Mikelle Moore is the senior vice president and chief community health officer for Intermountain Healthcare.
Since the beginning of 2020, it feels as if we’ve all experienced one mental punch after another. The psychological and physical health impacts of the COVID-19 pandemic are profound and likely to increase over time. The pandemic brought uncertainty, school closures, shutdowns, social isolation and economic vulnerability.
Now, 2022 is still delivering punches with images of war on the news, economic inflation and rising prices, climate and weather concerns, increased gun violence, the rise of infectious diseases and COVID still mutating, to name a few. The mental health consequences may present longer and peak later than the actual pandemic. These stressors have hit us hard — especially inside our homes and among our families, and throughout communities. We have all encountered moments that challenge our behavioral health — critical moments that point to a renewed focus on our mental well-being.
In my role as chief community health officer at Intermountain Healthcare, I’ve seen many ways in which stigma and social determinants of health play a decisive role in an individual’s decision to seek care. So many people think accessing behavioral health services is out of bounds for them, but the reality is it’s on all of us. All of us can decrease the prevalence and impact of mental illness by talking about it and reducing the stigma surrounding it. And all of us can benefit by being aware of helpful services and encouraging friends and family to get the help they need.
I recognize this is not a priority for many communities nationwide. But healthcare systems in these very communities have the power to catalyze change. Our health system leaders should prioritize the expansion of behavioral health services for all Americans, and here are some ways we can achieve this:
First: Improve access to behavioral health services.
Intermountain has integrated mental health services with primary care services for over 20 years. This integration helps medical and behavioral health providers collaborate to prevent, diagnose, and treat behavioral health challenges during regular online or in-person patient visits.
Funding access to behavioral health and substance use treatments in community-based settings have been essential, including providers reaching vulnerable populations, such as Latino, LGBTQ+, refugee groups, and others.
Second: Customize how we provide behavioral healthcare, especially for those with higher risks.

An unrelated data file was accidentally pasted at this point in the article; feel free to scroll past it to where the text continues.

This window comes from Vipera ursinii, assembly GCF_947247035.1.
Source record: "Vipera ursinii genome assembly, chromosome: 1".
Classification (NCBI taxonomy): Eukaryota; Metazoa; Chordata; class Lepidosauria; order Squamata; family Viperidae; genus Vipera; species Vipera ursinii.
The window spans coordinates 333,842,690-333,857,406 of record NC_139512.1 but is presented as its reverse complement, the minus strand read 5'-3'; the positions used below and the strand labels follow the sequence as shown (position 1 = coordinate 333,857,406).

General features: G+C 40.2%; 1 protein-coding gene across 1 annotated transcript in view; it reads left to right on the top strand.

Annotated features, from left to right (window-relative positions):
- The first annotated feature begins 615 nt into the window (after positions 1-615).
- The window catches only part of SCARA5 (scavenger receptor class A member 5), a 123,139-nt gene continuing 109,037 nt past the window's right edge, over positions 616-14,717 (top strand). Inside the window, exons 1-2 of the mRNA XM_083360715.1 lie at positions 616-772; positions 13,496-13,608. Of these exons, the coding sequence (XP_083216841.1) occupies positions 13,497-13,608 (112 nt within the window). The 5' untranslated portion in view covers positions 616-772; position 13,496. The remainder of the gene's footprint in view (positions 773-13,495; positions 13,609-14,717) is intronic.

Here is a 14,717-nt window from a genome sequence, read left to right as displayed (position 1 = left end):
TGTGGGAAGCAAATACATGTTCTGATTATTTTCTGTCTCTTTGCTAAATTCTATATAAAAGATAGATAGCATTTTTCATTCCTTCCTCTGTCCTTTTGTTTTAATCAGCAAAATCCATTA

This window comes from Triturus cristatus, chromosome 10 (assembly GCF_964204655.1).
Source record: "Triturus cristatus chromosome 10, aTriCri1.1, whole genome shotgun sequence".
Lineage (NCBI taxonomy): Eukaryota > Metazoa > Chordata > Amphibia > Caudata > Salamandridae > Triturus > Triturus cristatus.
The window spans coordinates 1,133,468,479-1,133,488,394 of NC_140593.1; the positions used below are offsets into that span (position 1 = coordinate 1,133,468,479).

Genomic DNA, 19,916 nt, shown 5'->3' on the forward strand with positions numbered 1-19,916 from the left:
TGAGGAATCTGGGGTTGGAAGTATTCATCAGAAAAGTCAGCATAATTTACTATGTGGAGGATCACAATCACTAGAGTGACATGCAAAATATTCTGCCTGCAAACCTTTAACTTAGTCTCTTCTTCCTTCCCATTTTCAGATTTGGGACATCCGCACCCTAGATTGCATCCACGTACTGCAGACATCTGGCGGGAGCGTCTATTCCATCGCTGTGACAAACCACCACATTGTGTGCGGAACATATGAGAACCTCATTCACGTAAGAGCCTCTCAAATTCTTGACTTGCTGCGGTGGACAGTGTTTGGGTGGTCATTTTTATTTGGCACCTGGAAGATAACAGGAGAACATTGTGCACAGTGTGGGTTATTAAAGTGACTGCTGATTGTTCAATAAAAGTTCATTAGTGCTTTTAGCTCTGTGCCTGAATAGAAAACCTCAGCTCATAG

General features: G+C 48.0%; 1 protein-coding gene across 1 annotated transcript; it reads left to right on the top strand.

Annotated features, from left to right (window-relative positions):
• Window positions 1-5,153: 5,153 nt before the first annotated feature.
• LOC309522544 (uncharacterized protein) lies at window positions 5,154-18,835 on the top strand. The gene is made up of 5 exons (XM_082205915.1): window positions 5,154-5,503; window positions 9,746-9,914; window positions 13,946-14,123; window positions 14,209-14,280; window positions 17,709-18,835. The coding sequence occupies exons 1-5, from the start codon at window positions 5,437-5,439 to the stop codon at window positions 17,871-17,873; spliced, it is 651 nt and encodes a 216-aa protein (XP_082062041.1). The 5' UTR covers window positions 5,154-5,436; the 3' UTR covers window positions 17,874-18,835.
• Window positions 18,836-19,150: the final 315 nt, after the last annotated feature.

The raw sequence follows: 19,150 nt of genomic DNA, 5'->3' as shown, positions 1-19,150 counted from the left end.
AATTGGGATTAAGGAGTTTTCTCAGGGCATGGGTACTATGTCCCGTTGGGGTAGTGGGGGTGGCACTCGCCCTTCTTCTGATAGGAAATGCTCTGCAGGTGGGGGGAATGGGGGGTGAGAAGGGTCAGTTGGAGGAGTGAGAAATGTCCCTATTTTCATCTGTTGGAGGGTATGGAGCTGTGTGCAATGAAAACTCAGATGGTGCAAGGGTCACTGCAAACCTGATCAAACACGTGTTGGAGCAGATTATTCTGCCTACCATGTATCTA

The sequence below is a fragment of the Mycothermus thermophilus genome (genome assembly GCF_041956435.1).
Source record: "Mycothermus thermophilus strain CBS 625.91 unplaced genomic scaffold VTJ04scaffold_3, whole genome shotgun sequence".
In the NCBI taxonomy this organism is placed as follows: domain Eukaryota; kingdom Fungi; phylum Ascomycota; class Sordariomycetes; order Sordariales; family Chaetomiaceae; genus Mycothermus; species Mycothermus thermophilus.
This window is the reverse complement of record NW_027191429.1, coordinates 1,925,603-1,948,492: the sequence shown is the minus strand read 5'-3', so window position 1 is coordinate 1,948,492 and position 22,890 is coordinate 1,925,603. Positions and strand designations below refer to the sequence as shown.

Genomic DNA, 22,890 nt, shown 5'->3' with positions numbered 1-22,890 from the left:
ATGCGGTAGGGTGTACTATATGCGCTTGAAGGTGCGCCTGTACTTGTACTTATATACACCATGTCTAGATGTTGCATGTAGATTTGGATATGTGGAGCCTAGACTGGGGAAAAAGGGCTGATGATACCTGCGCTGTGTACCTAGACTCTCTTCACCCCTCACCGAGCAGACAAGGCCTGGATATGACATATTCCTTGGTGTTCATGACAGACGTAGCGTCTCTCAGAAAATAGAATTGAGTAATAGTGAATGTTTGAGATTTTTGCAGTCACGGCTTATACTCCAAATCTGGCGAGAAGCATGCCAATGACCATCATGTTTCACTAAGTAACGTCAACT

Seeking behavioral healthcare is difficult if you don’t have a personal connection or shared experiences with your caregiver. Nothing is more personal than your mental health because it often includes experiences you had as a child, your relationships, sexual orientation, financial situation, and other factors from your life. Access to diverse providers from which to choose can help community members feel welcome and at ease with those caring for them.
Third: As behavioral health needs grow, leverage partnerships to create new tools to offer care.
Partnering with community and national organizations invites new and diverse perspectives in the discussion and will inevitably yield innovation, reaching and impacting many lives. We, along with our partners, have created outreach and technological services like the “Live On Utah” suicide prevention campaign in the state where we are headquartered and the Intermountain Connect Care behavioral health app, which lets you meet virtually with a provider to treat anxiety, depression, addiction and more.
As healthcare leaders, our goal is to make behavioral healthcare a convenient, routine, everyday part of one’s life so that people can reach their fullest potential and, more importantly, find — hope. This month, especially, behavioral health conditions, including suicide, are complex issues that need far-reaching solutions. People with lived experience must guide this work, and it should be tailored for groups disproportionately affected by behavioral health concerns. Health systems are pivotal in increasing access to evidence-based preventative care for all individuals and their communities. Together, we can make a real difference in the lives of many.
Editor’s Note: If you or a loved one are in crisis, please call the National Suicide Prevention Lifeline at 988, which is available 24/7.
Also, The Trevor Project has been a vital resource for LQBTQ+ community with a 24/7 lifeline 1-866-488-7386 or chat via text: text “Start” to 678-678.